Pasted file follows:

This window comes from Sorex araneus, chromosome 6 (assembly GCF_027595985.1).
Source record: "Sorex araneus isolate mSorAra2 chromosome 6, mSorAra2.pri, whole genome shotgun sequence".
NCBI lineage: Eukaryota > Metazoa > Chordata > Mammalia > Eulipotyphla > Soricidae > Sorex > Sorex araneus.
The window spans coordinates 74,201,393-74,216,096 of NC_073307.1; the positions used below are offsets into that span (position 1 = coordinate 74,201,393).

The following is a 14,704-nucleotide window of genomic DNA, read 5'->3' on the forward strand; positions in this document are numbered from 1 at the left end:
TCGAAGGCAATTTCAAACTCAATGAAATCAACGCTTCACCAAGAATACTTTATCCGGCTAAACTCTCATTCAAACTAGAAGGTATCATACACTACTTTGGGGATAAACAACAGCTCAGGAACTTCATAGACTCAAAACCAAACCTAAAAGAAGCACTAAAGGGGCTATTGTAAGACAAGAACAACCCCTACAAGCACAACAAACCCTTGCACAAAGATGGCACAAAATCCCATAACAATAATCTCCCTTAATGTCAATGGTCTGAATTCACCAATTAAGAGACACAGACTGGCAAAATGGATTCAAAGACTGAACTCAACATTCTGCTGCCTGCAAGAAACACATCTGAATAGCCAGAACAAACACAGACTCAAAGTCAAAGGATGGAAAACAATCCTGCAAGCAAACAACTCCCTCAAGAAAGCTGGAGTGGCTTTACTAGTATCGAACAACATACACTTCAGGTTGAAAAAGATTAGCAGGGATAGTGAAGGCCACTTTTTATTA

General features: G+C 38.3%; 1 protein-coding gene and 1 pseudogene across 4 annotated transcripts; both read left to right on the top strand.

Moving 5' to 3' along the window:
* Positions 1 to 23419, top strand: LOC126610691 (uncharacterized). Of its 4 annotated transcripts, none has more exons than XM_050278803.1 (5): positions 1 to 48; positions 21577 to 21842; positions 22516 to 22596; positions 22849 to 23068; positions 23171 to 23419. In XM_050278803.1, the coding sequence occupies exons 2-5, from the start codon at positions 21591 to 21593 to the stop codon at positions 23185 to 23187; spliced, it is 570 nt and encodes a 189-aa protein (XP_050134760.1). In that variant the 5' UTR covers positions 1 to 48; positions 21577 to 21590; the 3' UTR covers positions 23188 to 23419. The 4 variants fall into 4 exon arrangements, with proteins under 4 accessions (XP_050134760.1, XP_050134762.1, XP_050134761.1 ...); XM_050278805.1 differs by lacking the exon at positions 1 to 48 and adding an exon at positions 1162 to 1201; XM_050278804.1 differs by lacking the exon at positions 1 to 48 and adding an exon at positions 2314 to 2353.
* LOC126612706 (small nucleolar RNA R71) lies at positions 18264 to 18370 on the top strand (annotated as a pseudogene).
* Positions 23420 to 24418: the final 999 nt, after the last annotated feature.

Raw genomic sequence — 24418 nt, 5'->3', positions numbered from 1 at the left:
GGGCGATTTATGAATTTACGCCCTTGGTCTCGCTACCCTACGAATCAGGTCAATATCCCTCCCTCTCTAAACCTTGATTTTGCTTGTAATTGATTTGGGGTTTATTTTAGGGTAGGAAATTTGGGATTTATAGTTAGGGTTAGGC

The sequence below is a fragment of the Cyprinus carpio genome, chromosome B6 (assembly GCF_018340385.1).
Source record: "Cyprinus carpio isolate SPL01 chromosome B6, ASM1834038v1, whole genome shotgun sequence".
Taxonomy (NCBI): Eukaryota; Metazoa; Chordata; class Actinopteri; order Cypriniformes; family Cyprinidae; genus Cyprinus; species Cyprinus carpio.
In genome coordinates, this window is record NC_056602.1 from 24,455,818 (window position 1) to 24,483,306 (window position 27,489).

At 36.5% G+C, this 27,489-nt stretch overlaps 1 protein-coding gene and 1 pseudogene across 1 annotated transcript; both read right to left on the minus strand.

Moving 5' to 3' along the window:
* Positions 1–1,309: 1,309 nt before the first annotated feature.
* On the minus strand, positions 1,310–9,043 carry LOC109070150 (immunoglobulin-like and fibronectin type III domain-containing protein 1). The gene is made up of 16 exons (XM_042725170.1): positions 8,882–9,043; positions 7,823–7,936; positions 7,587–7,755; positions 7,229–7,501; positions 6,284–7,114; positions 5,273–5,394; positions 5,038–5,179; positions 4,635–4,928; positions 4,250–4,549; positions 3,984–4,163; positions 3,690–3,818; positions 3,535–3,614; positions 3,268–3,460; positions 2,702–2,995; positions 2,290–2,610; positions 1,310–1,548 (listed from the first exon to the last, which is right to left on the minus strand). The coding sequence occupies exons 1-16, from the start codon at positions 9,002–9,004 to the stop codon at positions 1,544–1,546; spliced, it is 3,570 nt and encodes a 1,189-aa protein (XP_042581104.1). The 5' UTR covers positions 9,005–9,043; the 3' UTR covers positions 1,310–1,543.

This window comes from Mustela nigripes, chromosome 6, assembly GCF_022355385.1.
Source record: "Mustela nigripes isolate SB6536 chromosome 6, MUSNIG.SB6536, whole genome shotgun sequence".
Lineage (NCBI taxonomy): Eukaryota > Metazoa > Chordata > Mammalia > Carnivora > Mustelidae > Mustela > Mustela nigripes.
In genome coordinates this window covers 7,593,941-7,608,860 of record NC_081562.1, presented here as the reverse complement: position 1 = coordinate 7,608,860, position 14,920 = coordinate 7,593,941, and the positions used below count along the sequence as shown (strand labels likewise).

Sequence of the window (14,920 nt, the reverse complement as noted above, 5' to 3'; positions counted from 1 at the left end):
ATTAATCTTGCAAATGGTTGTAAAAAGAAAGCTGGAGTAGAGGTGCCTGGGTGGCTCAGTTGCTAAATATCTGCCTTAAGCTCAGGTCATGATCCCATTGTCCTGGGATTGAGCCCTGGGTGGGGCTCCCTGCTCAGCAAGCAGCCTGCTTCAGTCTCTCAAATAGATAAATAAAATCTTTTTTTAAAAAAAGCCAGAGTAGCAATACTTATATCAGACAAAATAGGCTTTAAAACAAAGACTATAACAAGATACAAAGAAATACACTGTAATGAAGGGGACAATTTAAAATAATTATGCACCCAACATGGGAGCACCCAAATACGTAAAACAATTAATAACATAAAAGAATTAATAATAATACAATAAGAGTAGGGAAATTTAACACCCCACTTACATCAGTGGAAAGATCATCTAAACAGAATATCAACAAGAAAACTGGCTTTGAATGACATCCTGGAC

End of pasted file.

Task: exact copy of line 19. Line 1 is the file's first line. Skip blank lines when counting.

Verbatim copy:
Moving 5' to 3' along the window: